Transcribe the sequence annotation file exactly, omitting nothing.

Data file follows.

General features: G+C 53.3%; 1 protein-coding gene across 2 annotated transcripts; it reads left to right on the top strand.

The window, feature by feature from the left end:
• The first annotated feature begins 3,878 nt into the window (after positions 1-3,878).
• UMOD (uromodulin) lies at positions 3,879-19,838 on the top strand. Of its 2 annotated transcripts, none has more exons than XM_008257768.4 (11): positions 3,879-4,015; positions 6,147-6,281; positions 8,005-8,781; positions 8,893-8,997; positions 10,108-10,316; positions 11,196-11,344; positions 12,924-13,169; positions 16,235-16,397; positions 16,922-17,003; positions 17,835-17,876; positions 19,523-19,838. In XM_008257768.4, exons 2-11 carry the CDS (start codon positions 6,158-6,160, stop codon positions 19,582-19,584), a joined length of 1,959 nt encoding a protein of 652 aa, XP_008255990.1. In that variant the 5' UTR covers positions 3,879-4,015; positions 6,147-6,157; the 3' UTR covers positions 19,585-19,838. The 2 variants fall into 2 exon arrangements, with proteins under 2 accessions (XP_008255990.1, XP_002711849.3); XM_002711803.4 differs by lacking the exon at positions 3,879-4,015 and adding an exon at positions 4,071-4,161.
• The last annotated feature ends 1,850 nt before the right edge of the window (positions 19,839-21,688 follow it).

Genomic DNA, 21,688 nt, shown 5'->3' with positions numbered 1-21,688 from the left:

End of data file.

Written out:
General features: G+C 53.3%; 1 protein-coding gene across 2 annotated transcripts; it reads left to right on the top strand.

The window, feature by feature from the left end:
• The first annotated feature begins 3,878 nt into the window (after positions 1-3,878).
• UMOD (uromodulin) lies at positions 3,879-19,838 on the top strand. Of its 2 annotated transcripts, none has more exons than XM_008257768.4 (11): positions 3,879-4,015; positions 6,147-6,281; positions 8,005-8,781; positions 8,893-8,997; positions 10,108-10,316; positions 11,196-11,344; positions 12,924-13,169; positions 16,235-16,397; positions 16,922-17,003; positions 17,835-17,876; positions 19,523-19,838. In XM_008257768.4, exons 2-11 carry the CDS (start codon positions 6,158-6,160, stop codon positions 19,582-19,584), a joined length of 1,959 nt encoding a protein of 652 aa, XP_008255990.1. In that variant the 5' UTR covers positions 3,879-4,015; positions 6,147-6,157; the 3' UTR covers positions 19,585-19,838. The 2 variants fall into 2 exon arrangements, with proteins under 2 accessions (XP_008255990.1, XP_002711849.3); XM_002711803.4 differs by lacking the exon at positions 3,879-4,015 and adding an exon at positions 4,071-4,161.
• The last annotated feature ends 1,850 nt before the right edge of the window (positions 19,839-21,688 follow it).

Genomic DNA, 21,688 nt, shown 5'->3' with positions numbered 1-21,688 from the left: